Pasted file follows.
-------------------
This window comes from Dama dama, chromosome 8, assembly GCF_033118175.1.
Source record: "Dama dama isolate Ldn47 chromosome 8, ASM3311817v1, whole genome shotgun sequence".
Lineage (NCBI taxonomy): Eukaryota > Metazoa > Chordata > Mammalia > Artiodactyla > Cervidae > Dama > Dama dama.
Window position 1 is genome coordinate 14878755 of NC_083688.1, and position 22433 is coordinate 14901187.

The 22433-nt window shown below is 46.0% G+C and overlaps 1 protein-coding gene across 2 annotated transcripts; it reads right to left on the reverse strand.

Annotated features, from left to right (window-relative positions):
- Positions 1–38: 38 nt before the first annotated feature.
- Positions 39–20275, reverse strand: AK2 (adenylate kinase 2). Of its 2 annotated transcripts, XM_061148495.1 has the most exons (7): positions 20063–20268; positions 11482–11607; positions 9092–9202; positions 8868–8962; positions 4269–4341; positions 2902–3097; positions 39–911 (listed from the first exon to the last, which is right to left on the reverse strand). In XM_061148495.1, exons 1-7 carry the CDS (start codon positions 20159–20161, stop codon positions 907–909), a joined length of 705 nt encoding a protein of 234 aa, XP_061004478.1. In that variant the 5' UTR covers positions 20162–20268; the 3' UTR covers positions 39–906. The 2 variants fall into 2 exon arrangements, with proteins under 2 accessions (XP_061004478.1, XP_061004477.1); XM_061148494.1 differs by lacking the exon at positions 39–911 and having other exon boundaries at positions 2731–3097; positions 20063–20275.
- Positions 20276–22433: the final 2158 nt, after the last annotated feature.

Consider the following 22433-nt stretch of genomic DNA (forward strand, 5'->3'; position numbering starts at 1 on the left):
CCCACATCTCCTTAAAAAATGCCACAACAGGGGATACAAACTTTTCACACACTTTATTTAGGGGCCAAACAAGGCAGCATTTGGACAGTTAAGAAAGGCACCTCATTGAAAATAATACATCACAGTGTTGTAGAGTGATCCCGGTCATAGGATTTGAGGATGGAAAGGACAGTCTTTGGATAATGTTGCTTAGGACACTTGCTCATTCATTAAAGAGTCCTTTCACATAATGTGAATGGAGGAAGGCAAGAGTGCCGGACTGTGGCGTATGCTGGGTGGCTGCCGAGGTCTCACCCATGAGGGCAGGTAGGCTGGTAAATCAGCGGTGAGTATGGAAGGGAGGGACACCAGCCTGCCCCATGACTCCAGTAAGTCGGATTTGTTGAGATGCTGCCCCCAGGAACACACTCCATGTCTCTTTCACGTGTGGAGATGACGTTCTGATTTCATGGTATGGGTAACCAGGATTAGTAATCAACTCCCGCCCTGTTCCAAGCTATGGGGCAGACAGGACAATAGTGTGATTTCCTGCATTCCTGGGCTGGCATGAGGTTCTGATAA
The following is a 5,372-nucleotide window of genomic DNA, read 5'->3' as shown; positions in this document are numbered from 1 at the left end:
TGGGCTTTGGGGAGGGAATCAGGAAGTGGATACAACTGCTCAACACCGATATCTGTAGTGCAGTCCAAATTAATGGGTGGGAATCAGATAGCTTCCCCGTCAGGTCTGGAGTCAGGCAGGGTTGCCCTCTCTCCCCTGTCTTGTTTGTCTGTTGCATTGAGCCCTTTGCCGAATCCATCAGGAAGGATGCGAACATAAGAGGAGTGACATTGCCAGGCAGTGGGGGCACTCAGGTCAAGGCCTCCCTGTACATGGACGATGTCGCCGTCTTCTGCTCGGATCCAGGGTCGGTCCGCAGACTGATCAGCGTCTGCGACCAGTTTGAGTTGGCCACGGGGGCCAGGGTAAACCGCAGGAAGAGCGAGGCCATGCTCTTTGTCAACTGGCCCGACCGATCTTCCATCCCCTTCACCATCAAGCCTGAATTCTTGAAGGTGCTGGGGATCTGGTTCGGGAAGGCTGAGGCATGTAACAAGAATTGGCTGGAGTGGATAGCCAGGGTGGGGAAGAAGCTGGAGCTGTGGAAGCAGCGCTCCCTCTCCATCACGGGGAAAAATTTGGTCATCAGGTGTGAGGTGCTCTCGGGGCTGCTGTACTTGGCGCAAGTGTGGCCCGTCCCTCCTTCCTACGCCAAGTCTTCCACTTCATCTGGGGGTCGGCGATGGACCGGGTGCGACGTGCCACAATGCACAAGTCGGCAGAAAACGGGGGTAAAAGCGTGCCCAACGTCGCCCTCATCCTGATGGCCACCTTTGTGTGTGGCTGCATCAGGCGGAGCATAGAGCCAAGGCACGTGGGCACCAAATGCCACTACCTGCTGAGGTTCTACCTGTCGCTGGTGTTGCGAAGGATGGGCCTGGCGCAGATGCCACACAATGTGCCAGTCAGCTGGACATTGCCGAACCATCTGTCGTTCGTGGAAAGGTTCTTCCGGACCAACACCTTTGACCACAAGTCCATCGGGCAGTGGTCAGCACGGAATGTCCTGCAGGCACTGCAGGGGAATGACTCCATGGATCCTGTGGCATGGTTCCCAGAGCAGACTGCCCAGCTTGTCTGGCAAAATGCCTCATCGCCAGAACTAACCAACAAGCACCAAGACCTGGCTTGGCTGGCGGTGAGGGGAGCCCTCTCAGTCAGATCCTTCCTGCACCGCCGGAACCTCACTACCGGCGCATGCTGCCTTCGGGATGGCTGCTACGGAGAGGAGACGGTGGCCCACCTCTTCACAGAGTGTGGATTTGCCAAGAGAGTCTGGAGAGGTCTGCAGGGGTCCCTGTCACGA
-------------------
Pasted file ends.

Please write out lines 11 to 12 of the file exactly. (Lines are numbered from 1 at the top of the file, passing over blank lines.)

CCCACATCTCCTTAAAAAATGCCACAACAGGGGATACAAACTTTTCACACACTTTATTTAGGGGCCAAACAAGGCAGCATTTGGACAGTTAAGAAAGGCACCTCATTGAAAATAATACATCACAGTGTTGTAGAGTGATCCCGGTCATAGGATTTGAGGATGGAAAGGACAGTCTTTGGATAATGTTGCTTAGGACACTTGCTCATTCATTAAAGAGTCCTTTCACATAATGTGAATGGAGGAAGGCAAGAGTGCCGGACTGTGGCGTATGCTGGGTGGCTGCCGAGGTCTCACCCATGAGGGCAGGTAGGCTGGTAAATCAGCGGTGAGTATGGAAGGGAGGGACACCAGCCTGCCCCATGACTCCAGTAAGTCGGATTTGTTGAGATGCTGCCCCCAGGAACACACTCCATGTCTCTTTCACGTGTGGAGATGACGTTCTGATTTCATGGTATGGGTAACCAGGATTAGTAATCAACTCCCGCCCTGTTCCAAGCTATGGGGCAGACAGGACAATAGTGTGATTTCCTGCATTCCTGGGCTGGCATGAGGTTCTGATAA
The following is a 5,372-nucleotide window of genomic DNA, read 5'->3' as shown; positions in this document are numbered from 1 at the left end: